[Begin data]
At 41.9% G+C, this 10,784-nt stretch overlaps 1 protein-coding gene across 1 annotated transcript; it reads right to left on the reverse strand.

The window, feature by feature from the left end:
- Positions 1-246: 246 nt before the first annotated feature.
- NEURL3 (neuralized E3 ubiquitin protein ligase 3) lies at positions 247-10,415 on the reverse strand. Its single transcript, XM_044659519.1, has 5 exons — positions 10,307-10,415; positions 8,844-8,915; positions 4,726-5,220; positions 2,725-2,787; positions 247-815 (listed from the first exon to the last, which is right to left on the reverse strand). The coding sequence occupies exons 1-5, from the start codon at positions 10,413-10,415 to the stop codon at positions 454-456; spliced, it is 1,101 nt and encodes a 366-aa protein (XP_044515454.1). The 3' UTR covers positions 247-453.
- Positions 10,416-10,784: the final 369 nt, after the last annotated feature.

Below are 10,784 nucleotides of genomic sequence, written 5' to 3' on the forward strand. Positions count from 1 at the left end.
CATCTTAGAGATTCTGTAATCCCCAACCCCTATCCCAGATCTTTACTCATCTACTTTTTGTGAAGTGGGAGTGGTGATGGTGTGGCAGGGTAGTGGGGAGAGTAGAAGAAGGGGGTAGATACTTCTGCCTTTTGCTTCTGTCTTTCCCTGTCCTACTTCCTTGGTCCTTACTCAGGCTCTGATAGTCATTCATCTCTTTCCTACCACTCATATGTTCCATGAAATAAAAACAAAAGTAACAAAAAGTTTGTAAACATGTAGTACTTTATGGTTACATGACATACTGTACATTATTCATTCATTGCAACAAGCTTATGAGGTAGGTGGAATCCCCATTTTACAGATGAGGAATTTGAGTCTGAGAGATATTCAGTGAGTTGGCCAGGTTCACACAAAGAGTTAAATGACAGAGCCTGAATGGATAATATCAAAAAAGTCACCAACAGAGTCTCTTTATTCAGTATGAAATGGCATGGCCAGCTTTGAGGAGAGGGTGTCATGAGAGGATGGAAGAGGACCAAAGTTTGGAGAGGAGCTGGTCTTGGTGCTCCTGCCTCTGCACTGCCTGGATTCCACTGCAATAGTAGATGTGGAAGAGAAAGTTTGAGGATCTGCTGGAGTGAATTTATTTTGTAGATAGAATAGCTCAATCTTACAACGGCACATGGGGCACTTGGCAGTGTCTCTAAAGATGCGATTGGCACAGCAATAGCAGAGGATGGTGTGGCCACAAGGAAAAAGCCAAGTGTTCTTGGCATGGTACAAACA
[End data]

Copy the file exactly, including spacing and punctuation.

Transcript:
At 41.9% G+C, this 10,784-nt stretch overlaps 1 protein-coding gene across 1 annotated transcript; it reads right to left on the reverse strand.

The window, feature by feature from the left end:
- Positions 1-246: 246 nt before the first annotated feature.
- NEURL3 (neuralized E3 ubiquitin protein ligase 3) lies at positions 247-10,415 on the reverse strand. Its single transcript, XM_044659519.1, has 5 exons — positions 10,307-10,415; positions 8,844-8,915; positions 4,726-5,220; positions 2,725-2,787; positions 247-815 (listed from the first exon to the last, which is right to left on the reverse strand). The coding sequence occupies exons 1-5, from the start codon at positions 10,413-10,415 to the stop codon at positions 454-456; spliced, it is 1,101 nt and encodes a 366-aa protein (XP_044515454.1). The 3' UTR covers positions 247-453.
- Positions 10,416-10,784: the final 369 nt, after the last annotated feature.

Below are 10,784 nucleotides of genomic sequence, written 5' to 3' on the forward strand. Positions count from 1 at the left end.
CATCTTAGAGATTCTGTAATCCCCAACCCCTATCCCAGATCTTTACTCATCTACTTTTTGTGAAGTGGGAGTGGTGATGGTGTGGCAGGGTAGTGGGGAGAGTAGAAGAAGGGGGTAGATACTTCTGCCTTTTGCTTCTGTCTTTCCCTGTCCTACTTCCTTGGTCCTTACTCAGGCTCTGATAGTCATTCATCTCTTTCCTACCACTCATATGTTCCATGAAATAAAAACAAAAGTAACAAAAAGTTTGTAAACATGTAGTACTTTATGGTTACATGACATACTGTACATTATTCATTCATTGCAACAAGCTTATGAGGTAGGTGGAATCCCCATTTTACAGATGAGGAATTTGAGTCTGAGAGATATTCAGTGAGTTGGCCAGGTTCACACAAAGAGTTAAATGACAGAGCCTGAATGGATAATATCAAAAAAGTCACCAACAGAGTCTCTTTATTCAGTATGAAATGGCATGGCCAGCTTTGAGGAGAGGGTGTCATGAGAGGATGGAAGAGGACCAAAGTTTGGAGAGGAGCTGGTCTTGGTGCTCCTGCCTCTGCACTGCCTGGATTCCACTGCAATAGTAGATGTGGAAGAGAAAGTTTGAGGATCTGCTGGAGTGAATTTATTTTGTAGATAGAATAGCTCAATCTTACAACGGCACATGGGGCACTTGGCAGTGTCTCTAAAGATGCGATTGGCACAGCAATAGCAGAGGATGGTGTGGCCACAAGGAAAAAGCCAAGTGTTCTTGGCATGGTACAAACA